Patti Palczewska can be contacted at palczewskap@lclark.edu, or at 503-768-6195.
Her office is located in Rogers 403.

Monday, October 9, 2017

DuckDuckGo: tracker-free search (assuming you want that)

A little while ago I read about DuckDuckGo, the tracker-free search alternative to Google. While I could call myself a generally satisfied Google customer, I am not so satisfied that I'm not willing to look at a pro-privacy alternative, and DuckDuckGo stands firmly on the idea tracking—or any type of account or sign-in whatsoever—is not a necessary ingredient for a good search engine.

I decided I'd take the DuckDuckGo challenge myself. Rather than simply using it a few times, I opted to go full-bore, changing my browser's default search engine setting so that typing terms into my address bar generates a DuckDuckGo search rather than a Google search. As you might imagine, I've had several people sharing a screen with me ask "what's DuckDuckGo?" or, more commonly, "That's not Google!"

In addition to providing a private, ad-free search experience, a notable DuckDuckGo feature is its use of "bangs" to create shortcuts to searching specific sites or services directly from the DuckDuckGo search bar.  DuckDuckGo includes a number of preset bangs and also allows for user-created ones as well, enabling instant search for specific websites. For example, including "!g" before a search conducts an encrypted Google search, using Google's search engine and, unsurprisingly, about of half of my searches started with it. The reason, however, was not as straightforward as I expected.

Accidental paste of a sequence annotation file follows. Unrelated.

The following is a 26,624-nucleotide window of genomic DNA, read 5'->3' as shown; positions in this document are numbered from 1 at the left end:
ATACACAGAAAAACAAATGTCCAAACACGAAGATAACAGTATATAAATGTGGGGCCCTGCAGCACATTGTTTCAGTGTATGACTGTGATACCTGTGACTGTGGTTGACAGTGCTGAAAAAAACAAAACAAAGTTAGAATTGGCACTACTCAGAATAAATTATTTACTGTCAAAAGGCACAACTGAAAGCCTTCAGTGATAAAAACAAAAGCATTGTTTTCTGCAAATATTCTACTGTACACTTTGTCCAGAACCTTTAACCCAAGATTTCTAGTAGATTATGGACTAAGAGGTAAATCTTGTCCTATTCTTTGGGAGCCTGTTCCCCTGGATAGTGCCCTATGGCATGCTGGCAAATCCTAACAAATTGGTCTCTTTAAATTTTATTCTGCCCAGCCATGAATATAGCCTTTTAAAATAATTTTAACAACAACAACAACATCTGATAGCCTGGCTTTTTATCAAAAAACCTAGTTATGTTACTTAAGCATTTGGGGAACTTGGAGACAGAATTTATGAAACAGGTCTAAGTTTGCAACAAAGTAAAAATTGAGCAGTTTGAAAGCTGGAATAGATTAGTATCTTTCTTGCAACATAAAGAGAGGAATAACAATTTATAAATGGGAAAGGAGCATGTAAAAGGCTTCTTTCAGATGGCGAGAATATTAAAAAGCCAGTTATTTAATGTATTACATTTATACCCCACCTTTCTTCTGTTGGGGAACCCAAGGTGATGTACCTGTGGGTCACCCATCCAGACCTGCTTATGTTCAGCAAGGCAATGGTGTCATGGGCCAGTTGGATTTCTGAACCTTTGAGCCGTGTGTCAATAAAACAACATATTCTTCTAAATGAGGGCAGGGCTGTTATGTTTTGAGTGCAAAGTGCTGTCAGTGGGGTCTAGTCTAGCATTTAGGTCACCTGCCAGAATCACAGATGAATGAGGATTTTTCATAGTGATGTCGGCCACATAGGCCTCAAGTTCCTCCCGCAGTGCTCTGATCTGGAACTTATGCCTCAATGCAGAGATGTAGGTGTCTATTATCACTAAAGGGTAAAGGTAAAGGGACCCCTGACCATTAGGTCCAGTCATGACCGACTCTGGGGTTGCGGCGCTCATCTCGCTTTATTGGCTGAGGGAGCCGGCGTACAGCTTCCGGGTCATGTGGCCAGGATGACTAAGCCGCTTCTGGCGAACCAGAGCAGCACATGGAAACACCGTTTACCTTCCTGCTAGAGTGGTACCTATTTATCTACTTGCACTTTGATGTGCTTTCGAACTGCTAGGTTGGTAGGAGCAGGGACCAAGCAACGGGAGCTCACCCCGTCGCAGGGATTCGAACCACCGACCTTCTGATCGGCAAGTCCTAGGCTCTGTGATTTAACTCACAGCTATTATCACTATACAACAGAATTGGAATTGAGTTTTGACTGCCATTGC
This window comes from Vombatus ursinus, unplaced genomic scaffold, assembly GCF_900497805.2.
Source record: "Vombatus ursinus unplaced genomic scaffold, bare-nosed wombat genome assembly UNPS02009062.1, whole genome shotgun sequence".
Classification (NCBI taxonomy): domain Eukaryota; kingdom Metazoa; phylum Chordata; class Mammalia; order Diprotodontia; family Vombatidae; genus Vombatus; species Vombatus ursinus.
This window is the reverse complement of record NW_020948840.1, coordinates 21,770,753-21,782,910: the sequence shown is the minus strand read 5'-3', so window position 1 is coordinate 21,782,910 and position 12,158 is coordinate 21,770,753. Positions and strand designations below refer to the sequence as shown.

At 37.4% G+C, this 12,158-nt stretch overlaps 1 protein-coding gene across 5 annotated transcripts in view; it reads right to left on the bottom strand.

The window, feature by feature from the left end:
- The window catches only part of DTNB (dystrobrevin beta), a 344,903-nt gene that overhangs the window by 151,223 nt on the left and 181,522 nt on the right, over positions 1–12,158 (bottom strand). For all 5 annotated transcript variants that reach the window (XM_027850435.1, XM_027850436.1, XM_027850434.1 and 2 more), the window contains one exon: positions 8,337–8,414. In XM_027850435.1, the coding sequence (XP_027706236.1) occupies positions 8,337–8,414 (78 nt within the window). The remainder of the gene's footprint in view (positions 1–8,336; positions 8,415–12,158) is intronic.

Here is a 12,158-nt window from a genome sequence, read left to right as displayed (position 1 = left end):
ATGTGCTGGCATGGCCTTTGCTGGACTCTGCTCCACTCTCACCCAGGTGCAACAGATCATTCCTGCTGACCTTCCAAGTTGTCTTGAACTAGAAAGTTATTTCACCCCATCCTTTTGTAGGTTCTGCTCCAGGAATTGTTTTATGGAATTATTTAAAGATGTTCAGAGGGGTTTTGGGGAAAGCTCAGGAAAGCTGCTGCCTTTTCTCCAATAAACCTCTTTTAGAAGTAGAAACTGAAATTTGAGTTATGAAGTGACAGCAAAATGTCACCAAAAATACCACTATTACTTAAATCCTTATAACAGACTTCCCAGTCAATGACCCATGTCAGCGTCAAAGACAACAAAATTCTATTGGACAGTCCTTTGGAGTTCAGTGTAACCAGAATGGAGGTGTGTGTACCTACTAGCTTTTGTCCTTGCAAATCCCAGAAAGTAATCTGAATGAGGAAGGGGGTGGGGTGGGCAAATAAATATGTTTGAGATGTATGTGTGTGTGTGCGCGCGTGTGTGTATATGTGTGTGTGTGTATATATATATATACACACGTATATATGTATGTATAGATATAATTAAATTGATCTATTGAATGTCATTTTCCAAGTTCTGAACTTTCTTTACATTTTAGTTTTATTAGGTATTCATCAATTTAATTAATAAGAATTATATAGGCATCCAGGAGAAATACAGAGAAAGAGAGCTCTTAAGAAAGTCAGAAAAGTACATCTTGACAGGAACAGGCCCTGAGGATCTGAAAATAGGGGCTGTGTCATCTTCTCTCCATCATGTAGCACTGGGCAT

I quickly found I typed searches into my browser less out of inquiry and more out of laziness. When I searched "Gallien Krueger bass amplifier," I already knew I wanted search results to include the Sweetwater or MusiciansFriend websites, the Gallien Krueger website, and maybe a couple reviews from major music publications. I was not actually searching but was rather requesting Google aggregate the things I expected to find.

Furthermore, when DuckDuckGo actually delivered me results I did not expect, more often than not my first impulse was to immediately type "!g" into the search bar and repeat the search. Google, after all, uses what it already knows about your past searching and browsing habits to tailor/improve/craft your search results specifically to you. I've had several instances where I searched for specific sites or organizations only to have their official site not show up in the first few results (or even at all). While that could be a possible flaw with DuckDuckGo, I also recognize that this often coincides with my typing the site name into my search bar rather than simply typing the web address and going straight there.